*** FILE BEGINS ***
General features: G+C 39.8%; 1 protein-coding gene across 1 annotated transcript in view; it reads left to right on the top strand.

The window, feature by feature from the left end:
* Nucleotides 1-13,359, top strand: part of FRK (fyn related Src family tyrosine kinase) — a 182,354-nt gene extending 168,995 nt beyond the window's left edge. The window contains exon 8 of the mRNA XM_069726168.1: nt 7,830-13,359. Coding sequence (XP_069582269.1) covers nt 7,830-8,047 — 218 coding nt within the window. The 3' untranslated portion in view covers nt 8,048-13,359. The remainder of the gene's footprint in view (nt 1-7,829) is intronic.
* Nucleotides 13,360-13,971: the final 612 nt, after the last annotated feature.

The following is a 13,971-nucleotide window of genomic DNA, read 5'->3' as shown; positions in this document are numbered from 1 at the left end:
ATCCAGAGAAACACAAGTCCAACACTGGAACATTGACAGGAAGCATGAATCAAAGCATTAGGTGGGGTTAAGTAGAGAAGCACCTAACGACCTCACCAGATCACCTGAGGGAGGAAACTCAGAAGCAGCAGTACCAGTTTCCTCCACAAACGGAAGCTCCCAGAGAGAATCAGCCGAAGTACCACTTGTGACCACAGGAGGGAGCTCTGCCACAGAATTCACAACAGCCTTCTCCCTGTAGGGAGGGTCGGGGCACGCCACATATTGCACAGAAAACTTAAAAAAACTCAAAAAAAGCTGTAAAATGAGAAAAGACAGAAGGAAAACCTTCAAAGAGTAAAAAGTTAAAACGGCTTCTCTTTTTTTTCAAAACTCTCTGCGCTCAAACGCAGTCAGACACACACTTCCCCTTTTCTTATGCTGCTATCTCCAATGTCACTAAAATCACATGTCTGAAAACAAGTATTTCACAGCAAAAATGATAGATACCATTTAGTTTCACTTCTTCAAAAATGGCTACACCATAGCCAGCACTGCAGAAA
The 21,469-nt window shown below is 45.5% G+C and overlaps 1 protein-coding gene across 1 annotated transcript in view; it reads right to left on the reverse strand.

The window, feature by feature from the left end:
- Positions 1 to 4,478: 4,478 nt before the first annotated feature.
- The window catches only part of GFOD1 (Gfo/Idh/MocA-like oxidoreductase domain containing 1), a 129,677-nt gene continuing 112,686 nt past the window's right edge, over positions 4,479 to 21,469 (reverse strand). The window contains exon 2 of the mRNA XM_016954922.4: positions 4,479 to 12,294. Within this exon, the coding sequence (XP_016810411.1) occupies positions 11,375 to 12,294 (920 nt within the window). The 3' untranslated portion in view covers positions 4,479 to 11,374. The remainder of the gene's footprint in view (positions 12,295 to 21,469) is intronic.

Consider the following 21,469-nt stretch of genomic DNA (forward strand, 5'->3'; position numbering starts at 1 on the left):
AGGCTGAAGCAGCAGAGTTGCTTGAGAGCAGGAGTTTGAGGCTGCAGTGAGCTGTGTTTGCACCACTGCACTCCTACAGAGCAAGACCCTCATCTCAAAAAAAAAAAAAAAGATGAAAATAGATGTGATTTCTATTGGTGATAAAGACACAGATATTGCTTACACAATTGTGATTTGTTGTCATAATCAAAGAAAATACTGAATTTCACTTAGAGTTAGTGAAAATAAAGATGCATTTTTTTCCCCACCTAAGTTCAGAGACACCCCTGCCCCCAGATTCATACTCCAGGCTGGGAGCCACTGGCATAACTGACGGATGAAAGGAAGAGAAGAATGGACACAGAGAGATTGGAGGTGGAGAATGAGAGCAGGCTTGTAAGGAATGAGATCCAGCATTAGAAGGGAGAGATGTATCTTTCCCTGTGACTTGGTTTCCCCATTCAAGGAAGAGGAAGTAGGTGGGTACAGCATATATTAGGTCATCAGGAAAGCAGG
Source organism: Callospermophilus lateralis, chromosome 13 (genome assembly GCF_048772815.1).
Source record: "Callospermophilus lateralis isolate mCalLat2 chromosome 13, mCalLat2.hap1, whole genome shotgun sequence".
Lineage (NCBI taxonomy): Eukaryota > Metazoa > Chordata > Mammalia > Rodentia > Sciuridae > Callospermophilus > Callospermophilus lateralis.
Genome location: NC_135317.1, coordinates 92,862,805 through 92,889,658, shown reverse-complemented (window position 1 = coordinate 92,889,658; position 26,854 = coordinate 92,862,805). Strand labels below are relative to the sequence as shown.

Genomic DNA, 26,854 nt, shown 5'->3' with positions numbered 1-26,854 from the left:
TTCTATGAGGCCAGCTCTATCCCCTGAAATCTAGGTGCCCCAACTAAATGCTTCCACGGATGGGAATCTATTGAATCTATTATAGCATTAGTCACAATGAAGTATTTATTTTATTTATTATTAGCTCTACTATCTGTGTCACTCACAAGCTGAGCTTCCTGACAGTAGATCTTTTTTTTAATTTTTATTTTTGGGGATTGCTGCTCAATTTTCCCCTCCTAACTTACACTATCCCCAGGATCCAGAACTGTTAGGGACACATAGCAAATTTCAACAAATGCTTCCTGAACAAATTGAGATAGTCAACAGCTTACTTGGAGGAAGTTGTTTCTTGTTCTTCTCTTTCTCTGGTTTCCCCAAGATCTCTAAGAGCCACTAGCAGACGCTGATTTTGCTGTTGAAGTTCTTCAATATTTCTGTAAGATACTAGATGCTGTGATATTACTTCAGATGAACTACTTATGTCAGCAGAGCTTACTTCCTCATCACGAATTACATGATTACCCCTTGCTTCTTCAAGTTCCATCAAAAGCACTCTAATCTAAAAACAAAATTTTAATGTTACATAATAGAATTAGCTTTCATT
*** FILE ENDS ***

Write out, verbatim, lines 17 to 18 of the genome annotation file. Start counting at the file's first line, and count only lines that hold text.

Genomic DNA, 26,854 nt, shown 5'->3' with positions numbered 1-26,854 from the left:
TTCTATGAGGCCAGCTCTATCCCCTGAAATCTAGGTGCCCCAACTAAATGCTTCCACGGATGGGAATCTATTGAATCTATTATAGCATTAGTCACAATGAAGTATTTATTTTATTTATTATTAGCTCTACTATCTGTGTCACTCACAAGCTGAGCTTCCTGACAGTAGATCTTTTTTTTAATTTTTATTTTTGGGGATTGCTGCTCAATTTTCCCCTCCTAACTTACACTATCCCCAGGATCCAGAACTGTTAGGGACACATAGCAAATTTCAACAAATGCTTCCTGAACAAATTGAGATAGTCAACAGCTTACTTGGAGGAAGTTGTTTCTTGTTCTTCTCTTTCTCTGGTTTCCCCAAGATCTCTAAGAGCCACTAGCAGACGCTGATTTTGCTGTTGAAGTTCTTCAATATTTCTGTAAGATACTAGATGCTGTGATATTACTTCAGATGAACTACTTATGTCAGCAGAGCTTACTTCCTCATCACGAATTACATGATTACCCCTTGCTTCTTCAAGTTCCATCAAAAGCACTCTAATCTAAAAACAAAATTTTAATGTTACATAATAGAATTAGCTTTCATT